Headlines trumpet “macro” concerns—big-picture global issues, such as geopolitical disruptions, economic challenges, and technological changes, that have entered the mainstream narrative and are echoed by consumers. (See Exhibit 1.) Among the potential consequences of those issues: spending cuts, inflationary pressures on wallets, and recession. Amid much noise and little consensus, all of this suggests that consumer spending and saving could be sharply curtailed. Broadly, all of this augurs a potential end to consumer-led economic growth.
But when you go straight to the silent stakeholders—the consumers—you learn that this is not so. We ventured beyond the noise to listen more closely and more directly to what matters to consumers.
Recent BCG research reveals that although macro concerns dominate the news and the noise, they are not the primary drivers of consumers’ spending or their ability and willingness to save. Rather, “micro” concerns—the more personal, close-to-home sentiments regarding individuals’ jobs, household income, and finances—guide consumers’ optimism or pessimism. In simple terms, consumers may worry about economic and geopolitical matters, but they act and behave according to their personal situation. And those situations vary widely—by demographic, by country, and by category. There is no one narrative around consumer sentiment. (See “About Our Research.”)
Growth is not gone. You just need to know where to look for it—where to find “resilient” consumers—and then act accordingly.
We measured economic buoyancy in terms of consumer resilience. That is, we considered how much (or how little) consumers are spending and how much they are willing and able to
And we considered how macro and micro considerations, individually and together, influence resilience.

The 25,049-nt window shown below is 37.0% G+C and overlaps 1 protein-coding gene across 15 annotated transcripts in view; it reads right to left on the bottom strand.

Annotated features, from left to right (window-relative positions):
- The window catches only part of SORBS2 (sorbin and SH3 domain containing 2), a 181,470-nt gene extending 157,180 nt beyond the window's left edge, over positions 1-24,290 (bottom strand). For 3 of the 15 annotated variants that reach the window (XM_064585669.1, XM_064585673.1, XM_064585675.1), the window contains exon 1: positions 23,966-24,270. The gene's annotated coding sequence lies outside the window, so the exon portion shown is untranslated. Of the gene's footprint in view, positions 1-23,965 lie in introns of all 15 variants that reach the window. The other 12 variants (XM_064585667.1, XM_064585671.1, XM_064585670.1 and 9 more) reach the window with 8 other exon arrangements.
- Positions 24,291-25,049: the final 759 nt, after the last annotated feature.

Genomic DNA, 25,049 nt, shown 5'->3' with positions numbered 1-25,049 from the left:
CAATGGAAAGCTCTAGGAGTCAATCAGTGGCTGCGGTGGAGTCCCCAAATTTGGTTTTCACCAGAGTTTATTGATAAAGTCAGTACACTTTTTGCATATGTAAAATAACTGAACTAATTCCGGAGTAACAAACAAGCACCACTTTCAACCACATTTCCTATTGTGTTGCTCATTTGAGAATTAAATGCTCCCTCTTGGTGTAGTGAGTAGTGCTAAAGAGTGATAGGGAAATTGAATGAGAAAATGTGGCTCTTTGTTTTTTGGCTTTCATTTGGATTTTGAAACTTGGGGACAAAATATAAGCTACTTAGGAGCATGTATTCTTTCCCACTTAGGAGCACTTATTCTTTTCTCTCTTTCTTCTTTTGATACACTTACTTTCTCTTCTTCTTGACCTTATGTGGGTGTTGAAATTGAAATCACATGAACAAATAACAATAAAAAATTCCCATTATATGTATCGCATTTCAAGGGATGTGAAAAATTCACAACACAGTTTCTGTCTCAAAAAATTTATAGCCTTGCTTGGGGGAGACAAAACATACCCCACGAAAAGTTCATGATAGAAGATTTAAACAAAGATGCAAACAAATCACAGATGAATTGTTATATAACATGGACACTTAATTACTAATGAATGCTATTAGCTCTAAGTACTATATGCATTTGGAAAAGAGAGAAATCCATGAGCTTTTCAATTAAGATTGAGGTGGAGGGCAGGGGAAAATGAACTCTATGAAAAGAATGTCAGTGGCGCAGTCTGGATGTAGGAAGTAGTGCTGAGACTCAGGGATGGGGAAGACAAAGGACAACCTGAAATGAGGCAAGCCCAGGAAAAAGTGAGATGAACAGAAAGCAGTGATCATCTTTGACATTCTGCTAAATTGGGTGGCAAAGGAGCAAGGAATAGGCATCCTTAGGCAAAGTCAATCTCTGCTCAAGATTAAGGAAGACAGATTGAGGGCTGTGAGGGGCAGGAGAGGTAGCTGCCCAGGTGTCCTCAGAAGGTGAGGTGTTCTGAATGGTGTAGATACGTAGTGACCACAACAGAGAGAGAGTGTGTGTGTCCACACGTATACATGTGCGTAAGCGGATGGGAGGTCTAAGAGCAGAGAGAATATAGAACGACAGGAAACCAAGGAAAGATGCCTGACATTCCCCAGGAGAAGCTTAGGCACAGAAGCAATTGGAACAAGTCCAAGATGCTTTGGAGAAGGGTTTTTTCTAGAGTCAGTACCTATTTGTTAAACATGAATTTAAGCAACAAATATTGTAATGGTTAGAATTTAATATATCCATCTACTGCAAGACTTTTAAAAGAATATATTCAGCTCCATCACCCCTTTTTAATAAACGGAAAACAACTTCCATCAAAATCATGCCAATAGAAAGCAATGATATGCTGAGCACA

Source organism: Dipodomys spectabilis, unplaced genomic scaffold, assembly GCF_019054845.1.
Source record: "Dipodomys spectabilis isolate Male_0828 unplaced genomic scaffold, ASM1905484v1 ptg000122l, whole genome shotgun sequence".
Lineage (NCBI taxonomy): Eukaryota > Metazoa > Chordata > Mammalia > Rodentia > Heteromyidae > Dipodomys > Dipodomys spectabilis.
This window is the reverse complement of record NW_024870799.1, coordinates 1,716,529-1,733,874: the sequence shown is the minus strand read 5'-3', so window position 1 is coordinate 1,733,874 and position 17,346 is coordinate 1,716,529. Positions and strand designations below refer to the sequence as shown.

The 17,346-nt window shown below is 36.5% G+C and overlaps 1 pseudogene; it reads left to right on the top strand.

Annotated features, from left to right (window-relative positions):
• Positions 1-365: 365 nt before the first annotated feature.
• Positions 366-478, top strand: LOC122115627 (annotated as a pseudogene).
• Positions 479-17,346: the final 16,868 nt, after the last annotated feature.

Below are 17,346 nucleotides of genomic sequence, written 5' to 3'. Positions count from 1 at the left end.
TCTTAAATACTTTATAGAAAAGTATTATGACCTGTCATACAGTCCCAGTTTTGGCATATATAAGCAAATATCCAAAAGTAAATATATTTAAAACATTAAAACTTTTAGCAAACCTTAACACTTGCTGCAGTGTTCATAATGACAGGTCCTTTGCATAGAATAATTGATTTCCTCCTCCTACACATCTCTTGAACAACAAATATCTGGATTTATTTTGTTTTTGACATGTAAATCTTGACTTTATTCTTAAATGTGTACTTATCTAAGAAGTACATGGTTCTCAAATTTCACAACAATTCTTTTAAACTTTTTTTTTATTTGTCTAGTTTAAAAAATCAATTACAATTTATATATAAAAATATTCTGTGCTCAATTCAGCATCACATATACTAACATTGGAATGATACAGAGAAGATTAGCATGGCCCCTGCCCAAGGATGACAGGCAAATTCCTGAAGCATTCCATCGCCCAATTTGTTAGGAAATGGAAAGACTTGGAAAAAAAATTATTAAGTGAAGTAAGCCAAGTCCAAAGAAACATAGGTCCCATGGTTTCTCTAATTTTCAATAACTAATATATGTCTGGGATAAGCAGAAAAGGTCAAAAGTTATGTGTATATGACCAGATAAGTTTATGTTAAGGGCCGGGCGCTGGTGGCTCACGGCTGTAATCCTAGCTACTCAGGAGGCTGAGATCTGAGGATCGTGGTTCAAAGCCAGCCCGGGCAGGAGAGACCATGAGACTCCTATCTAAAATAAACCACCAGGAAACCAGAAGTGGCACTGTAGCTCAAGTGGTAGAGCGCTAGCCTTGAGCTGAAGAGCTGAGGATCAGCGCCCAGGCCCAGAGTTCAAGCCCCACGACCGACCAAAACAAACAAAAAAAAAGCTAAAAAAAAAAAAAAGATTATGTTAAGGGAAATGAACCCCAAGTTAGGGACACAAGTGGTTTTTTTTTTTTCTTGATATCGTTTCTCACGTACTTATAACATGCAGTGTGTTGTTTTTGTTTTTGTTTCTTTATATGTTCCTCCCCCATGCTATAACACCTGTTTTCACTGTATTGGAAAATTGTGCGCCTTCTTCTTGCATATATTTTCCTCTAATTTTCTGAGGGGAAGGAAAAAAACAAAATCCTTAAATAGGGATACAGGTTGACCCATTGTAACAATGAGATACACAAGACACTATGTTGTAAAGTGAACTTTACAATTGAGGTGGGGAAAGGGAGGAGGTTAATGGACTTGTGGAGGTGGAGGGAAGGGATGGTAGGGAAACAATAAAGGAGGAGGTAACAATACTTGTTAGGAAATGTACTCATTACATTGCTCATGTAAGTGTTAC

For starters, it’s clear that there is no single answer regarding how consumers around the world are feeling. Concerns about both macro and micro issues are high, and both show wide ranges, from less than 50% of Indian and Chinese consumers worried about personal finances and income to more than 80% worried in Japan, Argentina, and France. Consumer sentiment in the US rests roughly in the middle. (See Exhibit 2.)
Overall, 83% of consumer resilience is driven by micro factors—concerns closer to consumers’ personal situations and finances. (See Exhibit 3.)
The spending outlook is relatively positive among young working adults—those who are 18 to 34 years old. (See Exhibit 4.) Further, affluent and higher-income households continue to want to spend. Although these spenders are not super-affluent or high-net-worth individuals, they earn enough to position them as, at least, upper-middle-income consumers in the countries in which they reside.
Further, certain countries continue to see positive sentiment and a good spending outlook—particularly India, China, the United Arab Emirates, and Saudi Arabia. These nations will continue to be growth markets over the next one to two years.
Finally, consumers continue to prioritize spending on certain categories even when they have to cut back on others. (See Exhibit 5.)
Nonnegotiable categories, such as baby food, fresh food, and packaged food, have demonstrated strong recent spending and are expected to see even higher spending in the future. Consumers refuse to compromise on quality in these important categories and are willing to trade up if necessary, even in the face of inflation.
It’s encouraging to see that sustainable products have also become a priority for consumers as climate change and global warming enter the mainstream psyche.
Additionally, consumers are still prioritizing experiential items such as air travel, vacations, and luxury brands; investing in good experiences is seen as worthwhile, often to relieve pressure in their daily lives and to reclaim time lost during COVID. Interestingly, spending on insurance is also on the uptick—perhaps another legacy of the pandemic era.
On the other hand, spending is decreasing in categories that have been declining for a few years now, such as large electronics, which consumers see as one-time, big-ticket, functional purchases. Also, categories such as food delivery and alcohol, whose sales were inflated during the pandemic, are seeing decreased demand as a consequence of the post-COVID cooldown.
If we reflect on lessons for consumer companies, the following come to mind:
Don’t give up on growth. Staying on top of consumer sentiment will guide you to fertile sources of consumer spending and saving around the world.
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